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CCTS Newsletter | March 3, 2018

Saturday, March 3, 2018   (0 Comments)
Posted by: Andres Bachelet
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Dale Dirks and Dane Christiansen

March 3, 2018


As Congress was completing a two-year budget deal to add significant additional spending to both defense and non-defense discretionary programs for FY 2018 and FY 2019, the White House was preparing to release the administration’s FY 2019 budget request to Congress. While FY 2018 appropriations remain unfinished (and are expected to be completed later in March), the release of the non-binding budget request traditionally marks the beginning of the next appropriations cycle on Capitol Hill.


The FY 2018 budget request was strongly rebuked by lawmakers from both parties last year as Congress outright rejected the recommendations of deep funding cuts for medical research, restrictions on researchers, and the erosion of public health programs. For FY 2019, the administration’s request is less hostile to research and public health programs, but still contains a number of problematic proposals.


The centerpiece of the FY 2019 budget request is a transportation infrastructure package that requests $200 billion in federal funding over the next 10 years while seeking to stimulate investments from states and private entities to generate $1.5 billion in infrastructure spending overall. The other notable new proposal is a request for $10 billion in opioid funding across the agencies of the Department of Health and Human Services to expand access to prevention, treatment, and recovery support services, as well as support mental health.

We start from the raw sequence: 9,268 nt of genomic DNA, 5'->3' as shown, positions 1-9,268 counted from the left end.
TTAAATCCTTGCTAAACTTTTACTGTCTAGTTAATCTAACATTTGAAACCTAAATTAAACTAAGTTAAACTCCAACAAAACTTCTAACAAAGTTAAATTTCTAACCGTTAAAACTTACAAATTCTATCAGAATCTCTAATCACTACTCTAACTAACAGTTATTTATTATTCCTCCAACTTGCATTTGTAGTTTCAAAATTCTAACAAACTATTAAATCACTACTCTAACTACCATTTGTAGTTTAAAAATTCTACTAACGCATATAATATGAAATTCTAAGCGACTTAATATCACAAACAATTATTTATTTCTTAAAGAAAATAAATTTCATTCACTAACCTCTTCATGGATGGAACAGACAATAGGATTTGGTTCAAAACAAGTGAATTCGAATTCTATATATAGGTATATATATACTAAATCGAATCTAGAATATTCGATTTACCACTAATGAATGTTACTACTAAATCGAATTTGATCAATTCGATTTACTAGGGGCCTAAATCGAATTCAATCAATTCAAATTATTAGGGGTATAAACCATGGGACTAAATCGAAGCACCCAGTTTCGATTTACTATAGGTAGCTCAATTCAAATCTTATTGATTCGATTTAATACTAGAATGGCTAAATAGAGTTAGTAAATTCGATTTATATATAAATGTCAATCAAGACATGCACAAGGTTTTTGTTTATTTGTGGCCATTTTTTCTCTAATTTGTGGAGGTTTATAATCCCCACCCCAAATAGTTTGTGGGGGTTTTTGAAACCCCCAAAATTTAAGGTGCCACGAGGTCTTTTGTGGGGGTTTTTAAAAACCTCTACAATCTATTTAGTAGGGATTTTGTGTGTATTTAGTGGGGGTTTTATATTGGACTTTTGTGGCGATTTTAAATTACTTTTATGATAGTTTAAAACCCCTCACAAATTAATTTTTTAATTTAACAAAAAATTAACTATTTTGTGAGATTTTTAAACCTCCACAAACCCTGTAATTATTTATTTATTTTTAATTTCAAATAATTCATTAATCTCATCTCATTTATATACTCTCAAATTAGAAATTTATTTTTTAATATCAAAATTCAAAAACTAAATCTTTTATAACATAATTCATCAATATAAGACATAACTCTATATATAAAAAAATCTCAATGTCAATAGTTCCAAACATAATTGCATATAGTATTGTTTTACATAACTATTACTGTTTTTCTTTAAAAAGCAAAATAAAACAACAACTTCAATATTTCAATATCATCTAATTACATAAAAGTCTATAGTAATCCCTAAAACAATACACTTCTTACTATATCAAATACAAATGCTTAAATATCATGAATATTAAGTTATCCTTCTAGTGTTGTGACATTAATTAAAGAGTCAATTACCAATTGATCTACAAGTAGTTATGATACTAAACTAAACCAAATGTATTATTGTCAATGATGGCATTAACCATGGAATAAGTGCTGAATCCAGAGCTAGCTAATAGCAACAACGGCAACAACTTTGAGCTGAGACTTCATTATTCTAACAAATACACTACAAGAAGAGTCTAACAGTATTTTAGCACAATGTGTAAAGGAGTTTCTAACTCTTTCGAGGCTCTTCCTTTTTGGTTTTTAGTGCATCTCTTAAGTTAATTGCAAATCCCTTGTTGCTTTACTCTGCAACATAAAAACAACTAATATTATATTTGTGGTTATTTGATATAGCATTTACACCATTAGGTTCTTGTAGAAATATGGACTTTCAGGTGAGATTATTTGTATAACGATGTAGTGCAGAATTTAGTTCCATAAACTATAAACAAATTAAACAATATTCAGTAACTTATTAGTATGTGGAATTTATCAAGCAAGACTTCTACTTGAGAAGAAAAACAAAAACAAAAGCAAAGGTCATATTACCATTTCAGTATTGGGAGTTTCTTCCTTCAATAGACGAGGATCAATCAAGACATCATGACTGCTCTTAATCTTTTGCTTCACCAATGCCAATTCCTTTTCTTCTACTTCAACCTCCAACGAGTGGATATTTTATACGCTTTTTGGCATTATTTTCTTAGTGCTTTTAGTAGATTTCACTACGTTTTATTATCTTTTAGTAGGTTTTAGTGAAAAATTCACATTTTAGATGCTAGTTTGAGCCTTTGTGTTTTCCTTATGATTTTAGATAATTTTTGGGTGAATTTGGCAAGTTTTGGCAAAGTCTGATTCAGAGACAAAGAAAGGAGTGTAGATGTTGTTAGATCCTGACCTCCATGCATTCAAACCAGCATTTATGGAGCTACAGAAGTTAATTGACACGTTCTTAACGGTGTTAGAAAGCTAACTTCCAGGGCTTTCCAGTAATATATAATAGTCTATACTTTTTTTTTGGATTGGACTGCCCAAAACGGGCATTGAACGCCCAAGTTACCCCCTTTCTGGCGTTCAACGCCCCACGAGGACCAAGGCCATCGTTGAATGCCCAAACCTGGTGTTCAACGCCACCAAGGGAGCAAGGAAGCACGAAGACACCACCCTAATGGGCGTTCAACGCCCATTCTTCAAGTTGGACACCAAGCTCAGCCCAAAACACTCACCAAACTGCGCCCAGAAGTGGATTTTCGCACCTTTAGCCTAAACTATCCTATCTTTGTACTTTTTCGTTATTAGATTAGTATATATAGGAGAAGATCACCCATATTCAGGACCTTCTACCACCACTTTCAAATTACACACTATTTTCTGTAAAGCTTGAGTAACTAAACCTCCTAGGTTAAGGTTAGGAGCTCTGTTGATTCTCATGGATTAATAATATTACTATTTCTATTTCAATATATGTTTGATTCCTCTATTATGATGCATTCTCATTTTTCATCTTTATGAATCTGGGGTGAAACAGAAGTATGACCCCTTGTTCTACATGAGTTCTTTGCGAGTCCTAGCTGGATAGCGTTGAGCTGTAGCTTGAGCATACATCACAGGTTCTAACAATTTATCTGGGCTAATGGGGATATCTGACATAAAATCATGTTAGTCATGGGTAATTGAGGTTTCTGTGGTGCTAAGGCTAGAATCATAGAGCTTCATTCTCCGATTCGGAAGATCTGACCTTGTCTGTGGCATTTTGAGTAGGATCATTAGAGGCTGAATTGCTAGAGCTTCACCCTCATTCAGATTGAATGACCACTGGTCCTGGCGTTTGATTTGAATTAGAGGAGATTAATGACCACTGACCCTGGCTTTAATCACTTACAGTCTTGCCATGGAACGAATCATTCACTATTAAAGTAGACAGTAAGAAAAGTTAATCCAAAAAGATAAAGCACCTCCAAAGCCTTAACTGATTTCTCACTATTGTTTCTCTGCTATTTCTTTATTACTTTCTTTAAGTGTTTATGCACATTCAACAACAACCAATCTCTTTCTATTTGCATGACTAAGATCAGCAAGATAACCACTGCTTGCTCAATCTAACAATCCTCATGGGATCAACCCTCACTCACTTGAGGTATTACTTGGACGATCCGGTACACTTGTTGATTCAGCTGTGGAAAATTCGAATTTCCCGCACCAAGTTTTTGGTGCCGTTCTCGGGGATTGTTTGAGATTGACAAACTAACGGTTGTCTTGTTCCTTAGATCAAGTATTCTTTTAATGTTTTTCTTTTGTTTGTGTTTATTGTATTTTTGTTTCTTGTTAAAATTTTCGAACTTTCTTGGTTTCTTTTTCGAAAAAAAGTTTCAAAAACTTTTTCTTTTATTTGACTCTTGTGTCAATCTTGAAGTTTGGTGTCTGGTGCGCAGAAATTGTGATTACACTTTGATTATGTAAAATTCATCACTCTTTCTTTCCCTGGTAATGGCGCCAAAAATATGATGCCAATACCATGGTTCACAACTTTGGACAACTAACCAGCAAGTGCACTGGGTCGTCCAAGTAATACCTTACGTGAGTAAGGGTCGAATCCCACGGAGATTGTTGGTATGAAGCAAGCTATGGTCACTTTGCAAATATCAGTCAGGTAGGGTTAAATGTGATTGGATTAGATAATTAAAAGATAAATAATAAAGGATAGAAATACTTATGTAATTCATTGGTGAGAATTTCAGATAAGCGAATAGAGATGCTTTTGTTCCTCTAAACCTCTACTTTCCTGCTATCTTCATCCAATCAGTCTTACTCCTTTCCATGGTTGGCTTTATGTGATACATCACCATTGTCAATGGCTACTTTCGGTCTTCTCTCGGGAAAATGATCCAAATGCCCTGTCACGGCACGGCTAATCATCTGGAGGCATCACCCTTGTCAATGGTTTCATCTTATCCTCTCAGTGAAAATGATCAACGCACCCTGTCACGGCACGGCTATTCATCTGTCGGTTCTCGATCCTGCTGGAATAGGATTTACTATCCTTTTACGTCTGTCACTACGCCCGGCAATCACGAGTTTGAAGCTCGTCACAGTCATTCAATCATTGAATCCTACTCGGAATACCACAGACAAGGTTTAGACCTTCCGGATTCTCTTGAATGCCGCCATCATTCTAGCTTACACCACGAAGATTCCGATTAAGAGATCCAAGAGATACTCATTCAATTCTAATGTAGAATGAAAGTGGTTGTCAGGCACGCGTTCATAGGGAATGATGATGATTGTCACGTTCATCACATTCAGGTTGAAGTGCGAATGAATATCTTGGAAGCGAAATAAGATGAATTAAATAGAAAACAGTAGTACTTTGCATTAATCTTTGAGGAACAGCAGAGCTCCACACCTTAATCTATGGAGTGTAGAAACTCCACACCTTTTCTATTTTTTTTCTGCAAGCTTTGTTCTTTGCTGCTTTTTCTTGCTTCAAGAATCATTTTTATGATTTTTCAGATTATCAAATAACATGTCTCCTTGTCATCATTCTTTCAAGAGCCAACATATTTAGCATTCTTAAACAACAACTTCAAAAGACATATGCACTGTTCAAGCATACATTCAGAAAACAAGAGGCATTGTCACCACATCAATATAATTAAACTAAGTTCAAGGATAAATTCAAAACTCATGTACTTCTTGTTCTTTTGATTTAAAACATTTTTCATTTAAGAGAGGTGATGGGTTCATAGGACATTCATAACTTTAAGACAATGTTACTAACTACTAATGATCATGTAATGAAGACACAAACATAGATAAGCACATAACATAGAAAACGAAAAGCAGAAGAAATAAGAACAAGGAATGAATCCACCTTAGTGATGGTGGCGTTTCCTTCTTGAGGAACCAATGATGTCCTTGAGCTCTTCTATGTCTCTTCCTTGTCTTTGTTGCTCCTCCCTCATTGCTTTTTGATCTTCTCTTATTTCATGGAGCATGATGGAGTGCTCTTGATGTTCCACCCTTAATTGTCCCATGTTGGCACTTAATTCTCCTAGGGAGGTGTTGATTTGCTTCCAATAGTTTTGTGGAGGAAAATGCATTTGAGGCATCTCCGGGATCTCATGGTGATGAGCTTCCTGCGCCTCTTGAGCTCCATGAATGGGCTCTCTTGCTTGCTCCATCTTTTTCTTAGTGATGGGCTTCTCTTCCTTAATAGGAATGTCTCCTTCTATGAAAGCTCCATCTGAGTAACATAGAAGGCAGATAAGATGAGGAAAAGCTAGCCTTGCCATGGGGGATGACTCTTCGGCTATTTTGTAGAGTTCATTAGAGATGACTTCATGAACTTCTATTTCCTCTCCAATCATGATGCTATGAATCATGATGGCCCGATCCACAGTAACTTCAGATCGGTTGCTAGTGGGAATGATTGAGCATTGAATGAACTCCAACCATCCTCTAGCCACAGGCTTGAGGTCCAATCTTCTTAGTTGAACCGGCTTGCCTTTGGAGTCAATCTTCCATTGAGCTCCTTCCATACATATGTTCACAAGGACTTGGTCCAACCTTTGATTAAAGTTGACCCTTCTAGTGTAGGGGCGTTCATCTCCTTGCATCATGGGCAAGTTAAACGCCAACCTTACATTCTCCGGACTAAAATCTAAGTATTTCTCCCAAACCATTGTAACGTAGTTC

The National Institutes of Health (NIH) takes a modest cut under the FY 2019 request and then sees a modest increase once new opioid resources are added in. The request once again calls for eliminating the Agency for Healthcare Research and Quality and consolidating activities within NIH, which would now have three new Institutes. Deep cuts are once again proposed to undermine patient access though Medicare and Medicaid, an alternative proposal is made to reduce pay for researchers, and the same proposal is advance to consolidate public health programs into a state block grant.


Both FY 2018 and the recent budget deal are good indications that Congress will once again disregard the administration’s budget request. However, it is likely that new programs and initiatives will be launched later this year to better address the opioid epidemic. These new activities may contain meaningful resources for research and public health beyond what will be provided through the annual appropriations bills.